• SPACs offer many advantages over IPOs or raising more private capital
• Strategic venture investors have several tools to mitigate the risks and add value
The spring selloff of SPAC stocks has prompted concern about the future of this complex merger/IPO mechanism. But recent trends only reinforce the importance of understanding how valuations are set in SPAC deals, which we believe will continue to reshape the market for venture capital exits.
Special purpose acquisition companies (SPACs) have accelerated the path to public markets for privately held companies. For years, startups stayed private for longer, backed by massive capital injections from megafunds. Now, the road to public markets has been reopened by SPACs, shell companies established with the sole purpose of raising money through an IPO to eventually acquire another company. SPACS have become a legitimate and attractive option for company founders and investors alike.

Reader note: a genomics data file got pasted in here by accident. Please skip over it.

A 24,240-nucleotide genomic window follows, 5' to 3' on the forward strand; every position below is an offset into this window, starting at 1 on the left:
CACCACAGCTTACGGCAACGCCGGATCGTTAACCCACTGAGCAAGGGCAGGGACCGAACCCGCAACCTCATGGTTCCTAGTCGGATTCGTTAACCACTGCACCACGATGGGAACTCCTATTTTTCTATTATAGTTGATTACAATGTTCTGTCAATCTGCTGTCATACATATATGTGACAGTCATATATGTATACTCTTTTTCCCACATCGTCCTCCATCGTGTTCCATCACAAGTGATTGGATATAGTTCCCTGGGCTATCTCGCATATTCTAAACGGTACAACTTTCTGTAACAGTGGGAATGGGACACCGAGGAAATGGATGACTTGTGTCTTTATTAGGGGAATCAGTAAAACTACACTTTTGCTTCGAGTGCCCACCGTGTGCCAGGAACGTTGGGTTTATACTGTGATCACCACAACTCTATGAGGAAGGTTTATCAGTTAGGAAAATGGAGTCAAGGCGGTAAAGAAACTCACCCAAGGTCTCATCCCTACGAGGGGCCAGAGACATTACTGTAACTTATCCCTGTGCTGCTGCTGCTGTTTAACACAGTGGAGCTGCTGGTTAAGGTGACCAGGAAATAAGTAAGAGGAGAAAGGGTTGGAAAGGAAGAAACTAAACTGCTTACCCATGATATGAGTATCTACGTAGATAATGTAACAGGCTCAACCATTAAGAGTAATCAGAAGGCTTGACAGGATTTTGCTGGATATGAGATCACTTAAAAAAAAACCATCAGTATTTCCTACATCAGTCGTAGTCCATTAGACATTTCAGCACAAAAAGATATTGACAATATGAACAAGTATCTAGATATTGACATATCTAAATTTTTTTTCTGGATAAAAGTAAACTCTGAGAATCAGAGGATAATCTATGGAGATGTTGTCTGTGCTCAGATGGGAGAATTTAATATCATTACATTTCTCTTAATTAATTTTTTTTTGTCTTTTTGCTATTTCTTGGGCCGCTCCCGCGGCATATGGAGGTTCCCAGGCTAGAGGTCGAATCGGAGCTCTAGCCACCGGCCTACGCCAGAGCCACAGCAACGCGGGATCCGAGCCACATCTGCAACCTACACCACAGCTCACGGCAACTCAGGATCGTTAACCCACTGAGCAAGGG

Still, many questions deserve attention. Why should startups pursue a SPAC buyer? Does the valuation process work without traditional IPO gatekeepers? And how can you reduce risks for investors after the target company is acquired and listed? By taking a closer look at the dynamics of these deals, investors can gain confidence in SPACs as a powerful vehicle for unlocking value of promising companies.